The director of Amnesty International for the Middle East and North Africa Philip Luther made a shocking statement following the trial of 24 accused of killing 11 Moroccan security personnel. He said, “the accused must be brought up before a civilian court with all the human rights guarantees that go along with it, and in no event must anyone be sentenced to death.”
It is worth noting that those individuals are accused of killing and desecrating the corpses of the 11 security agents. The sequence of events during the Gdeim Izig incident and the way the Polisario has been using the concept of self-determination suggest that the fact of the matter may be elsewhere.
The Moroccan military court case against 24 allegedly Sahrawi activists, which was to be held on February 1, 2013, was postponed to February 8. The 24 Saharawis have been in custody since Moroccan security forces dismantled the Gdeim Izik camp, which was set up to express socio-economic grievances, in November 2010.
Philip Luther, The director of Amnesty International for the Middle East and North Africa.
Following a non-armed military intervention led by Moroccan authorities, the official death toll stood at 13 dead including 11 belonging to security forces. According to the Moroccan Code of Military Justice: “are…amenable to the military court…all persons…authors of an act, considered as a crime, committed to the detriment of members of the royal armed forces and personnel treated as such.”
In fact, the security of the individual is a basic human right, and the protection of individuals is, accordingly, a fundamental obligation of the government. Therefore, states have an obligation to ensure the human rights of their nationals and others by taking positive measures to protect them against the threat of terrorist acts or criminals and bringing the perpetrators of such acts to justice.
In Morocco the independence of the judiciary has been totally respected in this case, and the criminals were brought before a military court in accordance with the Moroccan penal code. I would understand if there were repressive measures used to stifle the voices of human rights defenders, journalists and civil society activists interested in covering the trial. This is not the case in Morocco. International and national media, Spanish, Italian and French journalists have been allowed to attend the trial. The government has not taken any action that will have a corrosive effect on the rule of law.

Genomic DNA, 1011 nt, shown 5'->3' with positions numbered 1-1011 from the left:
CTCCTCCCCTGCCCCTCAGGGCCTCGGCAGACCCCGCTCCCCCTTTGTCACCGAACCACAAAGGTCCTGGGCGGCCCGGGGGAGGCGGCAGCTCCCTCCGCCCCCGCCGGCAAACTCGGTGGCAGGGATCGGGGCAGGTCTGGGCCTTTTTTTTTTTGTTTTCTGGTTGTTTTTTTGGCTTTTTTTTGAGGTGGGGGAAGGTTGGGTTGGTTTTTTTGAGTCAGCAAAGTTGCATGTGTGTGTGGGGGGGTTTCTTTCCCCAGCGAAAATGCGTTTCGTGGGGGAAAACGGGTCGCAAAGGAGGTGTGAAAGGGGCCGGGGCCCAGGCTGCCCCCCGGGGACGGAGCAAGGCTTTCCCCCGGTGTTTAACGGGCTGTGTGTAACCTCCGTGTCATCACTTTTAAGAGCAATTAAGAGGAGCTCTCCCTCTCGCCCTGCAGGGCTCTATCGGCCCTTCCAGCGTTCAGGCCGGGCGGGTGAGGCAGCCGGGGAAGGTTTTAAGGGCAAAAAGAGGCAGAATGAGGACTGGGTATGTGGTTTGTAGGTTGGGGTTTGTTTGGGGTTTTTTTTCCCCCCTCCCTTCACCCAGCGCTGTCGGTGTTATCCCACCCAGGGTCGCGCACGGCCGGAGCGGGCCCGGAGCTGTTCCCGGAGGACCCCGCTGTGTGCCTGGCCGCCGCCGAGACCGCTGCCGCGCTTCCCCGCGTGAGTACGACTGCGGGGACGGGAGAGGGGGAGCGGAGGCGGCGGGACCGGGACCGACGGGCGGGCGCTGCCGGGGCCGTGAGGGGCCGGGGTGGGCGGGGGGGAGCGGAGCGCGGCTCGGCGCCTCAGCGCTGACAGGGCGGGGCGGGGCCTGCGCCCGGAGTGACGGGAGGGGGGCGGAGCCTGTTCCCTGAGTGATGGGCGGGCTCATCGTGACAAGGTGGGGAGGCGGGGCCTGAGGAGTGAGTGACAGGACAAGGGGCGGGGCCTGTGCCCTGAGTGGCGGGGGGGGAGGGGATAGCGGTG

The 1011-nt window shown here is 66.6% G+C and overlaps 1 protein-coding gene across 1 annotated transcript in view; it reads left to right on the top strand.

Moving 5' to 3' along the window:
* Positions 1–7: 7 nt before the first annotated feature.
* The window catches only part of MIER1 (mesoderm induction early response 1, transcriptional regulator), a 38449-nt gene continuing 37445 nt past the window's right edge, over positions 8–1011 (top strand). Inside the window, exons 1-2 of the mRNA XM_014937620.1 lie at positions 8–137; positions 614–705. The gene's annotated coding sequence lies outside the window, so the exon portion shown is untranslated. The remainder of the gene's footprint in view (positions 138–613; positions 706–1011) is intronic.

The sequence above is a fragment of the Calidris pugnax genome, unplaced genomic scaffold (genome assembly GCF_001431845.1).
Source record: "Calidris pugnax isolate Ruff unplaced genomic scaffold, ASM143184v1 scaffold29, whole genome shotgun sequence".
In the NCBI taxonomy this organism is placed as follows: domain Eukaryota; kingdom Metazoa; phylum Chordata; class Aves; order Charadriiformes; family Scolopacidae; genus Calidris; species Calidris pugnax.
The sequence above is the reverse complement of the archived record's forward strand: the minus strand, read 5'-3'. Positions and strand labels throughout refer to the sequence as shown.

There was a total respect of the spirit of the chapter of the Moroccan penal code. I would have supported without any reservations Amnesty International if it proved that the defendants were tortured or ill treated, or if the Moroccan government decided to refuse the presence of any human rights NGOs or media during the trial. Yet this has not been the case and the trial was held in total transparency.
Those who criticize the decision of the Moroccan authorities to try the defendants in a military court should ask themselves what would happen if for democratic countries like the US or France, a group of criminals committed heinous acts against its security forces or threatened its national security. Without a doubt those perpetrators would be tried before a military court and subjected to the harshest sentences. I doubt it if these human right watch-dogs would react as vigorously and condemn the decision made by the American or French authorities. Yet in the case of 24 defendants, they did not only kill and mutilate the corpses of 11 security officers, they also posed a threat to the country’s national security.
The Moroccan law is clear and the crimes committed by the Polisario activists fall under the category of crimes that ought to be considered by a military court.
As a sovereign state Morocco is but enforcing the laws in force in the country and all the fuss made about this case belongs to politicized propaganda aimed at undermining the country’s image and presenting the Polisario activists as the victims of the Moroccan authorities, when in reality the crime these people are accused of are of the utmost gravity.